First solo album by British songwriter and multi-instrumentalist
Short Stories is the first solo album by British singer-songwriter Robert Gray. A collection of ten highly original and personal songs about family, love and growing older, each song on the album is truly a portrait in miniature. “I think of my songs as little sketches of a scene”, says Gray “and in those two or three minutes I am trying to paint a picture for the listener”.
A multi-instrumentalist, Gray recorded nearly the whole album by himself in various home studios over the last ten years. “When I look back on the album I have a lot of memories of things that inspired the songs and the places where I wrote or recorded them”. Inspiration for the songs came from many different places. Let’s Grow Old Together is a meditation on spending life together as a couple, whilst Kings & Bishops was written as Gray’s daughter underwent a serious operation at the age of two.
Gray’s songwriting horizons extend, however, way beyond the walls of the family home. The Setting of the Sun was written in response to the election of Donald Trump in 2016 and correctly predicted his downfall at the ballot box four years later. Beneath The Waterline is a heartbroken look at the Brexit saga through the eyes of a Brit living abroad (Gray: “I call it Brexile”).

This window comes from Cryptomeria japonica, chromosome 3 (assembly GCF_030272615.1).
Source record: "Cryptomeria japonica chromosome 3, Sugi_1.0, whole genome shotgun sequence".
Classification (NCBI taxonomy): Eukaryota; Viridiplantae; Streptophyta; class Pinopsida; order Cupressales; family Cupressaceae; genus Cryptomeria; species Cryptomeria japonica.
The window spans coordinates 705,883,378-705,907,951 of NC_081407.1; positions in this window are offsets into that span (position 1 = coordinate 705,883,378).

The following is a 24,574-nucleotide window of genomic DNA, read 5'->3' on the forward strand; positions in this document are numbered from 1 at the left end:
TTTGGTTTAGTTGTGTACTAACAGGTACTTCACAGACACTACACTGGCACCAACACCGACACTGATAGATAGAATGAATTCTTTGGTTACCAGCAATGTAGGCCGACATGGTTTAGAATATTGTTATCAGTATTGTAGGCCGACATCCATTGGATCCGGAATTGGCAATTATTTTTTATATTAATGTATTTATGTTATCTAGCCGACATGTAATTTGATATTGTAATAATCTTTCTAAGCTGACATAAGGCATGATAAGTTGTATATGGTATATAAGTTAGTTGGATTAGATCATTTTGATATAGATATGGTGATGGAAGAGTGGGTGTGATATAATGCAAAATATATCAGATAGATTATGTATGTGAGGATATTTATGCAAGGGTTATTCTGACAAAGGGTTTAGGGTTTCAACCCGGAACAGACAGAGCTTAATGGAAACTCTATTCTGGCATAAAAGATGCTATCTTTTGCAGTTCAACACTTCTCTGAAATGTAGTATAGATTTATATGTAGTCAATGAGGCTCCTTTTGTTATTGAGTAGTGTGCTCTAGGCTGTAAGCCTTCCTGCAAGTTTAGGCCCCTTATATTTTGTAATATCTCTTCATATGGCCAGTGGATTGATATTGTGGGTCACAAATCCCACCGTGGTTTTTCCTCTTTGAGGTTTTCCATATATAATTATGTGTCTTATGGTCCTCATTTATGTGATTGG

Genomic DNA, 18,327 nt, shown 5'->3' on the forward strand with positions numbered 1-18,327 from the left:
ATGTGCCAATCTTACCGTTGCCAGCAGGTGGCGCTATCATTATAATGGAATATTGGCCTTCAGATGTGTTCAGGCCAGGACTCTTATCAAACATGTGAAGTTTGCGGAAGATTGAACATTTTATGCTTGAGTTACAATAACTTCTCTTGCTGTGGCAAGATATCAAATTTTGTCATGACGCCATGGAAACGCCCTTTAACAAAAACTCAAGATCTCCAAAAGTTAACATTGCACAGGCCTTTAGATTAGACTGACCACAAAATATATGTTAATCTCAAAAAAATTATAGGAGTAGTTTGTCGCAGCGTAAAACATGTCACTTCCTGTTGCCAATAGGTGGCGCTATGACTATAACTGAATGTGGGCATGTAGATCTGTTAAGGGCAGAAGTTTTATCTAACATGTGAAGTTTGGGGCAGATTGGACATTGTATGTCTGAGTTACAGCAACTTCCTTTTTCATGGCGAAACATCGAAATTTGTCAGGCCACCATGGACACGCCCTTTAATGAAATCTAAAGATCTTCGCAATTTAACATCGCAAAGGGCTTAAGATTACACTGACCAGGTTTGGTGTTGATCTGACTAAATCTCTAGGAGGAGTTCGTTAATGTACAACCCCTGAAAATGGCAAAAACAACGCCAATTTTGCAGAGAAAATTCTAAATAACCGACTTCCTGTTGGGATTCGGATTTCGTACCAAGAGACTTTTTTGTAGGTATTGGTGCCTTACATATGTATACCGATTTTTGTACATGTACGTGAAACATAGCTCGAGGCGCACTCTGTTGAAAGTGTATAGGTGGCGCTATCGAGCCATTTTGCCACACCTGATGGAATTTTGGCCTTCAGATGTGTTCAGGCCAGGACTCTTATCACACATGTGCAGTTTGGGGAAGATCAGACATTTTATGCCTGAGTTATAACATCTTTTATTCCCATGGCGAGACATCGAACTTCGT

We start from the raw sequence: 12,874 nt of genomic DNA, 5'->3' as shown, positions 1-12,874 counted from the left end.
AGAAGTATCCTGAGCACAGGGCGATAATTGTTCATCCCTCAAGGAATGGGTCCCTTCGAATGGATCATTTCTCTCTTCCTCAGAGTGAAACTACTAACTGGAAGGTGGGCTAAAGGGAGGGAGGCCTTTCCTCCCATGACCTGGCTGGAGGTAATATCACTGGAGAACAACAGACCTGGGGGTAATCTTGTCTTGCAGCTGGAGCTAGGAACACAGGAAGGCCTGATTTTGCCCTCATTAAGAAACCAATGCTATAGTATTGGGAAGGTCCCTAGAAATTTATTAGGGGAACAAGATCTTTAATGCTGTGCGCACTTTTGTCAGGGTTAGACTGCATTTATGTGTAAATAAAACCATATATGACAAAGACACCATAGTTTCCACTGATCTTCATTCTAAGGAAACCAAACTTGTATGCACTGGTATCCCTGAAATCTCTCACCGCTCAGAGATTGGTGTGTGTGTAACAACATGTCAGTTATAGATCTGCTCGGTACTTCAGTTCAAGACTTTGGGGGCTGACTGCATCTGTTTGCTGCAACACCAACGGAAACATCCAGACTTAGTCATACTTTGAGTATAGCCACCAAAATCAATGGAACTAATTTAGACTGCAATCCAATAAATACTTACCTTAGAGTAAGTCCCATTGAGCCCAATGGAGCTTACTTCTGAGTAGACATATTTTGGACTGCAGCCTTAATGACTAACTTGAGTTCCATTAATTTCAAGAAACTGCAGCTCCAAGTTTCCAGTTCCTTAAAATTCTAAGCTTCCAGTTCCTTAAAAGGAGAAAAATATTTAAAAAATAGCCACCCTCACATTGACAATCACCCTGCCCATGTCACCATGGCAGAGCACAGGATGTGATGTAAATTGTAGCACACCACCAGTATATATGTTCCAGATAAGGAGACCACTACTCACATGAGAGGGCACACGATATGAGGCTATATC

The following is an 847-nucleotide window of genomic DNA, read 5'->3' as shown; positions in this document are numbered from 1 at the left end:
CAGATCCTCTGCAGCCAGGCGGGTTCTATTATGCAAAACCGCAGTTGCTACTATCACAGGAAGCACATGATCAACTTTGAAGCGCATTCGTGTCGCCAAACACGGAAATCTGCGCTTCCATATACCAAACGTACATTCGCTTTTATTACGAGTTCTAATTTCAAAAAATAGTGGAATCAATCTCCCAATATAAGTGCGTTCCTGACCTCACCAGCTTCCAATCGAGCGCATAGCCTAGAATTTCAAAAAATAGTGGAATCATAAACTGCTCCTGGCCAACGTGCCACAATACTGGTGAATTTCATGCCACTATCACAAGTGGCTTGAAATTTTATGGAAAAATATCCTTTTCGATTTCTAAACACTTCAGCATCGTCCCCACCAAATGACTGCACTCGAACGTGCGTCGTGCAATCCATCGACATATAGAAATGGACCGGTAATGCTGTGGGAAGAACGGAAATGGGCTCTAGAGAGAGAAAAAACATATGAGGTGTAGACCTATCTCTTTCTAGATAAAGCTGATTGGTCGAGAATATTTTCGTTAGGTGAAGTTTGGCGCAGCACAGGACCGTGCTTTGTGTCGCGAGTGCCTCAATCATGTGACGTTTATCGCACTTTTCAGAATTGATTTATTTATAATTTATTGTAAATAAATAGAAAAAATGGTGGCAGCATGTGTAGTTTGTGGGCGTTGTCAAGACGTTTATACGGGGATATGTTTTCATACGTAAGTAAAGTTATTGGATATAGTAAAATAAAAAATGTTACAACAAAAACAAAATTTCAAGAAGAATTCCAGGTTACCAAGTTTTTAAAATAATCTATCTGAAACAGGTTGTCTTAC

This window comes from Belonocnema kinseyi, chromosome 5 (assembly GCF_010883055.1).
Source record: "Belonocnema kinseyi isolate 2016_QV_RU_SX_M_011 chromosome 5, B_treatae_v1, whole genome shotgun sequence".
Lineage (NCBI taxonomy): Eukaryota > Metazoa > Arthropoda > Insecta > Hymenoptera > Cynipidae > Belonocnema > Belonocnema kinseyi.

Starting out at a young age on the piano, and aged 13 on the guitar, Gray’s musical journey has included stints playing rock, jazz and folk in bands in the London music scene. In 2003 he released an album of original music, Soulmine, together with Australian singer-songwriter Troy Utz, and various EPs followed in the next couple of years. His music career then went on-hold until moving to Aachen, Germany in 2012 with his young family.
Largely self-taught as a musician (“I can’t really read music” admits Gray), he is happiest playing the guitar, and has a highly original style welded from influences such as J.J. Cale, Richard Thompson and Chet Atkins. He also switches with ease to piano, bass guitar, drums or even the mandolin, as the song requires. His rich, baritone singing voice resonates with echoes of Cat Stevens or Mark Knopfler, and percolates through the songs like a strong coffee.
Having taken his time completing Short Stories, Gray is already at work on a follow-up. “I already have another album of songs ready to record” he reports “but these ones will have a more live, rougher feel to them. I want each album that I release to have a different sound - I would hate to repeat myself every time.”